One of the employees that the DOJ asked about was Robert Writt. In 2009, Shell turned over the results of its investigations, including the information concerning Mr. Writt. Shell identified Mr. Writt as the employee in charge of approving bogus reimbursement requests that ended up paying the Nigerian officials. Mr. Writt, the report alleged, had seen several “red flags” concerning the bribery scheme. Nevertheless, he never reported any of the suspicious transactions or requests.
The report also alleged that Mr. Writt had given inconsistent answers over the course of Shell’s internal investigations. After disclosing the results of its investigation to the DOJ, Shell fired Mr. Writt for “significant, substantial, and unacceptable” violations of Shell’s employee Code of Conduct.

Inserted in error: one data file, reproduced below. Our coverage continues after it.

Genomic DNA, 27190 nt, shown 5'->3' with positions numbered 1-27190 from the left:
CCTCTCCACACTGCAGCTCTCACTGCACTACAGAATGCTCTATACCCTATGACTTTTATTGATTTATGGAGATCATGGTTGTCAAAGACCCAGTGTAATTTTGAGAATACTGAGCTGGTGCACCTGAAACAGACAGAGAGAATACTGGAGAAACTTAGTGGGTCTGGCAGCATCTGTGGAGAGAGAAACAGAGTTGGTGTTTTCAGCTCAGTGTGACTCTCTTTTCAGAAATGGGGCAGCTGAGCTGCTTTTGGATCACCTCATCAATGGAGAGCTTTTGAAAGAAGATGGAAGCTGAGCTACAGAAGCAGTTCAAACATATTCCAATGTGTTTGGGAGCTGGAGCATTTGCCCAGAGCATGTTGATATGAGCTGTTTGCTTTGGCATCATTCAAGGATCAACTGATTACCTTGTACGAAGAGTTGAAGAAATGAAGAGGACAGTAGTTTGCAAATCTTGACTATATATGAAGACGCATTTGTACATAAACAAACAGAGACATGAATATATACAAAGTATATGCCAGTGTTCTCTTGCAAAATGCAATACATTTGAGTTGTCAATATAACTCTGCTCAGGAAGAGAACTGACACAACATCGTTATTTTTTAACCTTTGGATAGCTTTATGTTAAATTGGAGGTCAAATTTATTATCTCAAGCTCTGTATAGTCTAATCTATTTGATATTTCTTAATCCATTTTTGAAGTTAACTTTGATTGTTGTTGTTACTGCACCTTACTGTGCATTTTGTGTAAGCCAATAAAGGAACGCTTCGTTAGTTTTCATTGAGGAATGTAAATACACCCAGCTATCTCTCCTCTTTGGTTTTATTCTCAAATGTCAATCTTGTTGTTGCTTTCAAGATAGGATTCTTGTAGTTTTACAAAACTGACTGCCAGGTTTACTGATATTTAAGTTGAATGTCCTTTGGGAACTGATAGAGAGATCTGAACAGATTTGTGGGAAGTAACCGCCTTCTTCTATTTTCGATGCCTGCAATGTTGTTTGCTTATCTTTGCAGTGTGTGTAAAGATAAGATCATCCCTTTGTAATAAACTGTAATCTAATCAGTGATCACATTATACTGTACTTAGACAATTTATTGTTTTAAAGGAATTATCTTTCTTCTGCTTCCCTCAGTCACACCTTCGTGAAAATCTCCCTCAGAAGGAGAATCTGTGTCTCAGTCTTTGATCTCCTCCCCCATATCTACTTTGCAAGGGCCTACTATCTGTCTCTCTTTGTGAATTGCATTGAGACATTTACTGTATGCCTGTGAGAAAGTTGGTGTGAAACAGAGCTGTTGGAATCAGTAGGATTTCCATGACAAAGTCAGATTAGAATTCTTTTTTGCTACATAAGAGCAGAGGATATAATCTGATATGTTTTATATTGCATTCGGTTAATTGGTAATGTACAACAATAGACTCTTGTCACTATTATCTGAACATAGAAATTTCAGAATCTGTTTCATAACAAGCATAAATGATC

Mr. Writt then sued Shell for defamation. In response, Shell moved for summary judgment. The company claimed that its statement to the DOJ was made in connection with a criminal judicial proceeding and, as such, entitled to absolute privilege. While the summary judgment motion was pending, the DOJ filed an information against Shell for FCPA violations. Shell and the DOJ then entered into a deferred prosecution agreement.
The Lower Court Decision
The district court granted Shell’s motion for summary judgment, agreeing that the company’s disclosure was absolutely privileged. The Texas Court of Appeals reversed.
Its decision stated that evidence failed to show that there was a criminal proceeding against Shell that was underway, “actually contemplated,” or had been given “serious consideration.” At most, Shell’s disclosure should be given conditional privilege. According to the Court of Appeals, the important question to ask was one of timing: was there a threat of prosecution at the time that Shell made the disclosure to the DOJ?